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Sportback suspension

Discussion in 'A3/S3/Sportback (8P Chassis)' started by mfspen, Jan 31, 2007.

  1. mfspen
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    mfspen Member

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    I was given a 2.0TDI 170 S-Line Sportback as a loaner today, while my car is in dry dock.

    What struck me was how much more compliant the suspension was, in comparison to my 3-door A3. It really was much more comfortable.

    Is this normal for the Sportback, or have Audi tweaked the suspension settings recently ?
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  2. southpaw66
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    southpaw66 Member

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    I noticed the exact same thing when I was loaned a 3dr 2.0T. My sportback has quattro so I assumed it was the extra weight of this and extra doors, tdi engine etc.
    Glad to see I wasn't imagining it. I much prefer the ride in the sportback.
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  3. Vertigo1
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    Vertigo1 Well-Known Member

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    Very interesting. When I test drove a couple of S-Lines I think they were both Sportbacks whilst mine is a 3-door. I had a feeling it was a bit harder than the Sportbacks were but wasn't sure I'd remembered correctly.

    I don't think it's night and day different but it's certainly a bit harder. It doesn't bother me as I quite like firmly sprung cars and don't even find it that much harder than my old SE but I think the gf thinks it's a bit on the hard side (always feels worse as a passenger) although she's not actually complained about it as yet.

    Wonder what it is about the Sportback that makes it ride differently and also if anyone will make aftermarket springs and/or shocks for the S-Lines to improve the ride a bit whilst not compromising handling too much?
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  4. Amchlolor
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    Amchlolor Active Member

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    It's possible they have softened the sportback a bit,in the knowledge that it is more likely to carry passengers.
    However,my sportback is really,really hard.
    I've not driven a 3-door S-line to compare though.

    It's also possible that springs and dampers are the same,but the increased weight of the sportback (I am assuming it's heavier than the 3 door) is 'preloading' the springs and dampers,thereby making them work in a different part of their range.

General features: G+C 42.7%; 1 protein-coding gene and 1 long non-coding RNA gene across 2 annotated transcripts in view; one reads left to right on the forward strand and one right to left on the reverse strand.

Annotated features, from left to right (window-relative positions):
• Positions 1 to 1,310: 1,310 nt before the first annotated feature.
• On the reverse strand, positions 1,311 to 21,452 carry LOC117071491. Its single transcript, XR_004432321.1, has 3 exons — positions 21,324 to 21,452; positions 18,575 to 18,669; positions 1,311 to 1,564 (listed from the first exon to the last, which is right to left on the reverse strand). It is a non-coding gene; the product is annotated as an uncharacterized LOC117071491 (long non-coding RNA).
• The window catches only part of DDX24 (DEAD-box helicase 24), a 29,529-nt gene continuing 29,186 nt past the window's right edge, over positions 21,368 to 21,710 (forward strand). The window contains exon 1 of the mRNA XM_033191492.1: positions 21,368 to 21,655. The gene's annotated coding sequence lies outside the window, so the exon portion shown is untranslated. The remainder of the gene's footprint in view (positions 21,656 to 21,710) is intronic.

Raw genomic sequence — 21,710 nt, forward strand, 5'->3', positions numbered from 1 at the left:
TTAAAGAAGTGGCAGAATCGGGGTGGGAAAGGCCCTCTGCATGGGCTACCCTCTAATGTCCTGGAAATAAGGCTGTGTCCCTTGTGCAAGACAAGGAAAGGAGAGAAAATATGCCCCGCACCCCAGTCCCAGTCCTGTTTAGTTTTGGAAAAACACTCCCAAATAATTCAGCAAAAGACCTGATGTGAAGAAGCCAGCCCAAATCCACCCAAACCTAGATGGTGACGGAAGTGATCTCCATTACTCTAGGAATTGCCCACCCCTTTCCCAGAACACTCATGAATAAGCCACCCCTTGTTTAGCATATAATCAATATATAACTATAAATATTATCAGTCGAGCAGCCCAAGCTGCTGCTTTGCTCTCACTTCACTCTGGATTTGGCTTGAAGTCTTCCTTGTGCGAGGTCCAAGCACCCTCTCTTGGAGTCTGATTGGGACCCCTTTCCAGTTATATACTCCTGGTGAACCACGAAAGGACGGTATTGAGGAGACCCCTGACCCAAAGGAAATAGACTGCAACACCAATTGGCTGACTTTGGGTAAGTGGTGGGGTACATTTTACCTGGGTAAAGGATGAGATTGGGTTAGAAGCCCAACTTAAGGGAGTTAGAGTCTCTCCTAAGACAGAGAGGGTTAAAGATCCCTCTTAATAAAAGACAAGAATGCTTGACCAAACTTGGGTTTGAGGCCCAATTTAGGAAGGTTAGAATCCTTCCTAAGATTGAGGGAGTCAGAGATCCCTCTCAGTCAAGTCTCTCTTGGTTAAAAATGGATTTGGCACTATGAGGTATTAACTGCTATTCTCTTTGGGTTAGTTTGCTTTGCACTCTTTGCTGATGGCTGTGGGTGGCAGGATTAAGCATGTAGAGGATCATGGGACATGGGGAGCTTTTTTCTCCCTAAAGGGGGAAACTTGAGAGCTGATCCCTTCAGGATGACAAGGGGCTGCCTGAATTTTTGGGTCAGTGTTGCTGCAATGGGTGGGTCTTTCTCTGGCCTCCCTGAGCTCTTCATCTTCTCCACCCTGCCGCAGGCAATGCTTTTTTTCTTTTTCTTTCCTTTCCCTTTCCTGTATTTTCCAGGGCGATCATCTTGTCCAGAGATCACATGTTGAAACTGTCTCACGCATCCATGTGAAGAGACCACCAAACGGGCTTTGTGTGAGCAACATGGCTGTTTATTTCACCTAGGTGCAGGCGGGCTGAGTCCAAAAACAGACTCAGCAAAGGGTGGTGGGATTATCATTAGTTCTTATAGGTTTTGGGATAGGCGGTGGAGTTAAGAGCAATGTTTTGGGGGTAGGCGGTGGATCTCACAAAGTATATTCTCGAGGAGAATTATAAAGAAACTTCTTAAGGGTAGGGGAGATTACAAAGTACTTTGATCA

Bike riders often say their bikes ride better with the increased weight of a passenger,because the suspension is being forced to work in a different part of it's range.The cure for this,for solo riding,is softer springs,but then you end up with something that bottoms out with a pillion.
    It's always a compromise.

    My own personal opinion is that Audi always seem to go the wrong way with damping.
    Their high-speed compression damping,which deals with bump reaction,is way too hard,leading to a rough ride.
    However,their low speed compression damping,which deals with body control,is too soft,leading to pitching and rolling.

    I doubt aftermarket springs would make much difference,as they would undoubtedly just show up the shortcomings of the standard dampers.

    Better dampers,with or without different springs,would undoutedly make a difference though.
    I could forsee better body control with a more compliant ride.Anyone who's driven a competition car (especially a rally one) will tell you that it's perfectly possible to have supern handling without a rock hard ride.

    I usually get the bike suspension done as a matter of course,but I can't be arsed doing cars !
    Way too much hassle and expense !
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  5. h5djr
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    h5djr Well-Known Member

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    Out of interest the unladen weight of the Sportback is more than the 3-door by around 40kg.

    A3 2.0 TDI Sportback - 1380kg
    A3 2.0 TDI 3-door - 1340kg

    A3 2.0 FSI Sportback - 1315kg
    A3 2.0 FSI 3-door - 1275kg
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  6. Amchlolor
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    Amchlolor Active Member

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    40 kgs is certainly enough to get springs and dampers working in a different part of their range.
    Everyone probably notices the difference in handling and ride between a full tank of fuel and an empty tank,for example.

    I doubt it's enough of a weight difference to make Audi bother with different settings though,so I'm definitely plumping for the fact that the increased weight helps the suspension move a bit more,whereas the lighter 3 door has less mass to make the suspension move.

    Have the springs and dampers got the same part numbers,3 and 5 door ?

    If any 3 door S-line owner were to put a 40kgs weight in the back seat,they would effectively be simulating the ride/handling of a sportback !
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  7. Vertigo1
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    Vertigo1 Well-Known Member

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    I'll have to do some subjective tank full / tank empty tests. I've noticed it feels different from time to time but have yet to correlate this with the amount of fuel remaining.
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  8. steve184
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    steve184 Active Member

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    i suspect its the extra weight to be honest - i could notice a difference in my 3 door when theres just me in it in comparison when someone in passenger seat - the extra weight seems to 'suit' the suspension better, and i guess with a sportback you have the weight all the time in the form of two extra doors and all the ancilliarys that go with them